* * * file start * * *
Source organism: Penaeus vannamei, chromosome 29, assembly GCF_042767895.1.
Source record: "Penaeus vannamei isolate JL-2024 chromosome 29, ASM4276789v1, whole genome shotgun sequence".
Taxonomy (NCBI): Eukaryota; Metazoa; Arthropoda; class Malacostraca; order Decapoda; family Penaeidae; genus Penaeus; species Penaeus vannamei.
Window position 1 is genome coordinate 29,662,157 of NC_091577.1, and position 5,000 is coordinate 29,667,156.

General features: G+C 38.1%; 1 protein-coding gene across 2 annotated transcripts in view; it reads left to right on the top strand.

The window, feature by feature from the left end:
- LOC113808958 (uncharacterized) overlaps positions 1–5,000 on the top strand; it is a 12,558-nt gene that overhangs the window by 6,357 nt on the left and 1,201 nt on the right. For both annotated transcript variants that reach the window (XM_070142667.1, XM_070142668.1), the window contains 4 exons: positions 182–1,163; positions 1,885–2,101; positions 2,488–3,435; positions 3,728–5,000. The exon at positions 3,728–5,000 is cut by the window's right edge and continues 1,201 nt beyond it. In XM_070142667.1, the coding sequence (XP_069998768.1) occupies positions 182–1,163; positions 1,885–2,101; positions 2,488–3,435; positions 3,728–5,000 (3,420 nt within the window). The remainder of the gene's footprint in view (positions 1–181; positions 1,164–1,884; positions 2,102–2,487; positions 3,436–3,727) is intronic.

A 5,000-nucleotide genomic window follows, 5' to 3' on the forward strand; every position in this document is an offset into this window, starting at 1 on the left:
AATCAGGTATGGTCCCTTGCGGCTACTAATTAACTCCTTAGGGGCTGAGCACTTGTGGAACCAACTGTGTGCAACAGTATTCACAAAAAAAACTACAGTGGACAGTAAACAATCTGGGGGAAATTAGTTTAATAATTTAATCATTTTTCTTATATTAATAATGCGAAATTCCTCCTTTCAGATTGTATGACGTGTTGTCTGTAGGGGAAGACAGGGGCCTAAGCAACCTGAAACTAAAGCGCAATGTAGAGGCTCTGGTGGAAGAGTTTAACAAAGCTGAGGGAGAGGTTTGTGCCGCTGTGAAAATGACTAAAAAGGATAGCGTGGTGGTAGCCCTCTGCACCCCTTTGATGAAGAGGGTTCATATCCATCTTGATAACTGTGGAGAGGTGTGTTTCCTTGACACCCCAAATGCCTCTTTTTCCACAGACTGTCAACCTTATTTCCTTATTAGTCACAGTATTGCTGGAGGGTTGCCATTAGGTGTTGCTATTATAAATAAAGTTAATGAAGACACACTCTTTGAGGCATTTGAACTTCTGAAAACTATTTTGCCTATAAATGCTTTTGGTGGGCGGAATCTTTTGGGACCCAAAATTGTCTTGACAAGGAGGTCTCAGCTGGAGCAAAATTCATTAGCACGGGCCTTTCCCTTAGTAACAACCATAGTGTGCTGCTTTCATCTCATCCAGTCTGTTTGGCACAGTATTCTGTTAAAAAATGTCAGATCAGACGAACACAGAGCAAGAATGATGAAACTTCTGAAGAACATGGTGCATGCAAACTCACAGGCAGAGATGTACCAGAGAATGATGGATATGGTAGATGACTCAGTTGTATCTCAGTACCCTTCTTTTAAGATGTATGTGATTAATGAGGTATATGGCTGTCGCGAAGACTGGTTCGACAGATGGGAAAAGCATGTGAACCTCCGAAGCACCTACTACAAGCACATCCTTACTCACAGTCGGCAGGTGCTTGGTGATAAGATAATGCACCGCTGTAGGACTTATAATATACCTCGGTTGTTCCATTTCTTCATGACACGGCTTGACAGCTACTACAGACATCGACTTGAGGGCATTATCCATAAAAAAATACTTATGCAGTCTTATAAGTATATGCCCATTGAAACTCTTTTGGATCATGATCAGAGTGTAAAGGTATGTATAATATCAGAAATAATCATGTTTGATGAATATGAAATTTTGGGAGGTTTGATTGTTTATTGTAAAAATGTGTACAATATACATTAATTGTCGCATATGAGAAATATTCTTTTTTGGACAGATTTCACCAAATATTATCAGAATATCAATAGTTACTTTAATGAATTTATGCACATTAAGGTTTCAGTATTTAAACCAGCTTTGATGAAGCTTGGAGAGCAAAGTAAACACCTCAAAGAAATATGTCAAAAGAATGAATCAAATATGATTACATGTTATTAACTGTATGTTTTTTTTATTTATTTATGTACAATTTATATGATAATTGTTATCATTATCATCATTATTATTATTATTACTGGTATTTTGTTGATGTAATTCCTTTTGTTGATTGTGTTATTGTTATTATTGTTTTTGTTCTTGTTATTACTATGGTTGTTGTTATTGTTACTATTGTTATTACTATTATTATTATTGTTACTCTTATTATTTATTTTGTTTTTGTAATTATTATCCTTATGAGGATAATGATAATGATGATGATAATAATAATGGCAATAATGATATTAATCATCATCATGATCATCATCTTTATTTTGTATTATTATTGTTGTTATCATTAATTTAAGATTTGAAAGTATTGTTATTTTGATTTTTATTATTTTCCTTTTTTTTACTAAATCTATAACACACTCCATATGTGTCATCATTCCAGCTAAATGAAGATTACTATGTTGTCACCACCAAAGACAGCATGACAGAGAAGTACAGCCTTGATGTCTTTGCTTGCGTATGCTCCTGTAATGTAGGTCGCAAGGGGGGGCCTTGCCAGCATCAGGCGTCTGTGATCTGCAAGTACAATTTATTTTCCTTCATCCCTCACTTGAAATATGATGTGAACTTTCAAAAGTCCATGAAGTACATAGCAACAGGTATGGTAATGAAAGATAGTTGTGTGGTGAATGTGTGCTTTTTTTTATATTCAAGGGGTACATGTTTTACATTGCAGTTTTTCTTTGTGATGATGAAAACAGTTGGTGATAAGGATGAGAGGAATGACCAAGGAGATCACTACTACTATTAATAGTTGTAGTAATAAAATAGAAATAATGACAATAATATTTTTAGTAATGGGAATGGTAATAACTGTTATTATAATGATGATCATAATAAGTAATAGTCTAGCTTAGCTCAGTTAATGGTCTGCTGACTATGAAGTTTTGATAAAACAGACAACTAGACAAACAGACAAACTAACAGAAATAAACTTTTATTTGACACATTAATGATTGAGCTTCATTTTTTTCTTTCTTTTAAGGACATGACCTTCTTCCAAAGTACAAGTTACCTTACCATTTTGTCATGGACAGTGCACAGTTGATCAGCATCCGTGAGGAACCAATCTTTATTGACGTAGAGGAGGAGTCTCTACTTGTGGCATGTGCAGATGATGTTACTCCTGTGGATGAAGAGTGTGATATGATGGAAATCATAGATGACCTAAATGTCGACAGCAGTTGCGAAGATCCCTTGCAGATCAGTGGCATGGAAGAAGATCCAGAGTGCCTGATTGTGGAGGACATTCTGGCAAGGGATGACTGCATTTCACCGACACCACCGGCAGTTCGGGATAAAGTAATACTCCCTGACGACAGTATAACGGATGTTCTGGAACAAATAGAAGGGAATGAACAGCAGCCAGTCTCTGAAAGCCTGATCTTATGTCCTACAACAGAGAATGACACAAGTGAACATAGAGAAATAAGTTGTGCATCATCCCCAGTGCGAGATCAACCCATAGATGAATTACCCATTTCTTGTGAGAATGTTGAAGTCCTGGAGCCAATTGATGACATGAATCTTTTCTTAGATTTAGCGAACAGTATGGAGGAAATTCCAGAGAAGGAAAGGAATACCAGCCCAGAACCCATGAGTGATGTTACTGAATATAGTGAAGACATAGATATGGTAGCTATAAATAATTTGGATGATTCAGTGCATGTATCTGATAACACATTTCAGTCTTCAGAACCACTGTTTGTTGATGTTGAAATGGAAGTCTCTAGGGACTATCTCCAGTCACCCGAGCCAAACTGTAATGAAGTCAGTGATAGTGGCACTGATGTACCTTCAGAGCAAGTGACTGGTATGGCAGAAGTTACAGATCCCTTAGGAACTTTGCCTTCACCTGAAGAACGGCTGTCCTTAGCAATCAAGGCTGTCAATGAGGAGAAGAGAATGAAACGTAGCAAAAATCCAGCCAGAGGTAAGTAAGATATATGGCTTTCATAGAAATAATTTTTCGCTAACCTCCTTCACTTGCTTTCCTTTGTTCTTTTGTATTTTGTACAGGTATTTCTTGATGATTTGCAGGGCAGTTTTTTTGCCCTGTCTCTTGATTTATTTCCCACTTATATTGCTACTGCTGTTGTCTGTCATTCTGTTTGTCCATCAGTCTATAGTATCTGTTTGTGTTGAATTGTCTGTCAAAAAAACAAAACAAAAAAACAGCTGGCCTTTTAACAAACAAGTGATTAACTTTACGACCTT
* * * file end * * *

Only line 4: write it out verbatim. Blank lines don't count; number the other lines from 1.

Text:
Window position 1 is genome coordinate 29,662,157 of NC_091577.1, and position 5,000 is coordinate 29,667,156.